Beyond Integation

By John Moore  |  Posted 2007-07-19 Print this article Print

The standard definition of service-oriented architecture is still being debated. But semantics aside, companies are using a variety of frame-works to integrate applications—and increase efficiency.

Beyond Integration

Vendors are also pushing into the development and governance aspects of service-oriented architecture. SOA links disparate applications, but plays another role as a software design philosophy focused on creating reusable services.

As services proliferate, organizations need tools to catalog them so developers can see what's available—and avoid reinventing the wheel. They may also require software for monitoring the performance of services in a production environment.

In response, integration vendors either acquire companies specializing in service-oriented architecture governance or develop their own wares. WebMethods took the former tack in 2006, acquiring Infravio for $38 million. That deal brought with it a registry for tracking services and governance software. Tibco followed the build approach in its launch last year of ActiveMatrix, which provides service development and governance products.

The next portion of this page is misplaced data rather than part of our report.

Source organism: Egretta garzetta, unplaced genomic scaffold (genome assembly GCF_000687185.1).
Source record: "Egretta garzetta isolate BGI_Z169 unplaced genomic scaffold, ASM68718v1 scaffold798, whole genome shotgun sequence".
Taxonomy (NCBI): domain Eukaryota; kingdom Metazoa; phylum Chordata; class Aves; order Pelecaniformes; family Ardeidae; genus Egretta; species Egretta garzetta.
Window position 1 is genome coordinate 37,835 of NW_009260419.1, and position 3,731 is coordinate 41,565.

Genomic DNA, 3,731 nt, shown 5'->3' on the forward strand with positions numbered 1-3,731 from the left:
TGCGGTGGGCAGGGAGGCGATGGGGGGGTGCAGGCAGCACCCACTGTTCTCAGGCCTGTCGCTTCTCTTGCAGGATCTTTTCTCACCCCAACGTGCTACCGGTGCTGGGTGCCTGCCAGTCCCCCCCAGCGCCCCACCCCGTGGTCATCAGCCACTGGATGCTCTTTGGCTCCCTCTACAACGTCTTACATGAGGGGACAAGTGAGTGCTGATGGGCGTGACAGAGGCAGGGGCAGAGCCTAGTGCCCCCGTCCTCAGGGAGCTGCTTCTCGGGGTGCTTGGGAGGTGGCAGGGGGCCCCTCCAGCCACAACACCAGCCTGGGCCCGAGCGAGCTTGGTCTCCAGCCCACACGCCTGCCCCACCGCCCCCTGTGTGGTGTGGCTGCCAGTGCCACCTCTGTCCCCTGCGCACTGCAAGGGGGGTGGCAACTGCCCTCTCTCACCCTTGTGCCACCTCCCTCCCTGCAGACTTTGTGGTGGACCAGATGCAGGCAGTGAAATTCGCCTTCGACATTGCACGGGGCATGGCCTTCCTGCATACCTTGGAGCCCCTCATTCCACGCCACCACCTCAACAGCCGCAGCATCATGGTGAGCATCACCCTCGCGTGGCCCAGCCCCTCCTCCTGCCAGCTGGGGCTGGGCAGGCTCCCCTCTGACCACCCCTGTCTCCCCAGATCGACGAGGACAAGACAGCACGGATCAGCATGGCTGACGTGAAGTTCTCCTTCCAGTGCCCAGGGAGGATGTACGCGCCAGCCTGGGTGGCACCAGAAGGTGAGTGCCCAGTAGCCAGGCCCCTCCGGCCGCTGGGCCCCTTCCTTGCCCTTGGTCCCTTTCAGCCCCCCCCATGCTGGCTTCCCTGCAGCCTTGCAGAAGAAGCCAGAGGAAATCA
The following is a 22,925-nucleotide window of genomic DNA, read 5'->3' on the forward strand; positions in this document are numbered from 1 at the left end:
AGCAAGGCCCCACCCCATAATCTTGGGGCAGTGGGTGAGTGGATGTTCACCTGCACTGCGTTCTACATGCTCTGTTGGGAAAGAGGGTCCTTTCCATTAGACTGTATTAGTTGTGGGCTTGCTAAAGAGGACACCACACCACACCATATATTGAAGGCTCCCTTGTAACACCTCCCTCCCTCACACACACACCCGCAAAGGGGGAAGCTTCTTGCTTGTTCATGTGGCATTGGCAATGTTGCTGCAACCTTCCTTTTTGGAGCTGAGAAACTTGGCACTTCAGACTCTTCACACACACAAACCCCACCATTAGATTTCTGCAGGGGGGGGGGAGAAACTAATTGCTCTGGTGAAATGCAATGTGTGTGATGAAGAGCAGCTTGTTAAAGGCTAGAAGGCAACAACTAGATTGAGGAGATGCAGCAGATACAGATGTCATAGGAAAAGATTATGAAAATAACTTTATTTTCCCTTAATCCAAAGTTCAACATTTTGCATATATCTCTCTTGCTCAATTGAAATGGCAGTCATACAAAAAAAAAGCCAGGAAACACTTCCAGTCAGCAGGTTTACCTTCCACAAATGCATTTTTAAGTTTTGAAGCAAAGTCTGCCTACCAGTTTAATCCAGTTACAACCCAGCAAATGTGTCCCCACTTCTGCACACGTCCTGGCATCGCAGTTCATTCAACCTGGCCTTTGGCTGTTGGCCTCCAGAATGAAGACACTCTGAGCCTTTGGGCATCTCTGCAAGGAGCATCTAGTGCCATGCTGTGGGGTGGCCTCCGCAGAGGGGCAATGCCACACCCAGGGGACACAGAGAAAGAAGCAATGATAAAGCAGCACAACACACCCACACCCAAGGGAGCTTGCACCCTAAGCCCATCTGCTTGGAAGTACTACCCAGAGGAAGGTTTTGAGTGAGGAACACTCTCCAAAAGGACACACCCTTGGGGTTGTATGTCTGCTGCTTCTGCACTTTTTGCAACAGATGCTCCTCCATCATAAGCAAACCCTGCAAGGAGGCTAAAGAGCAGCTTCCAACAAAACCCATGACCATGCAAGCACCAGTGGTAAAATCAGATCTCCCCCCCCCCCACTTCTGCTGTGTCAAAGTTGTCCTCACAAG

But while WebMethods and its peers expand their offerings, the companies aren't expected to forsake their integration roots. Mark Carlson, director of the independent WebMethods user group and president of Conneva, an Evergreen, Colo., consulting firm, says remembering the fundamentals is crucial. "Successful SOA," he says, "depends on and requires a successful integration layer."

John writes the Contract Watch column and his own column for the Channel Insider.

John has covered the information-technology industry for 15 years, focusing on government issues, systems integrators, resellers and channel activities. Prior to working with Channel Insider, he was an editor at Smart Partner, and a department editor at Federal Computer Week, a newspaper covering federal information technology. At Federal Computer Week, John covered federal contractors and compiled the publication's annual ranking of the market's top 25 integrators. John also was a senior editor in the Washington, D.C., bureau of Computer Systems News.


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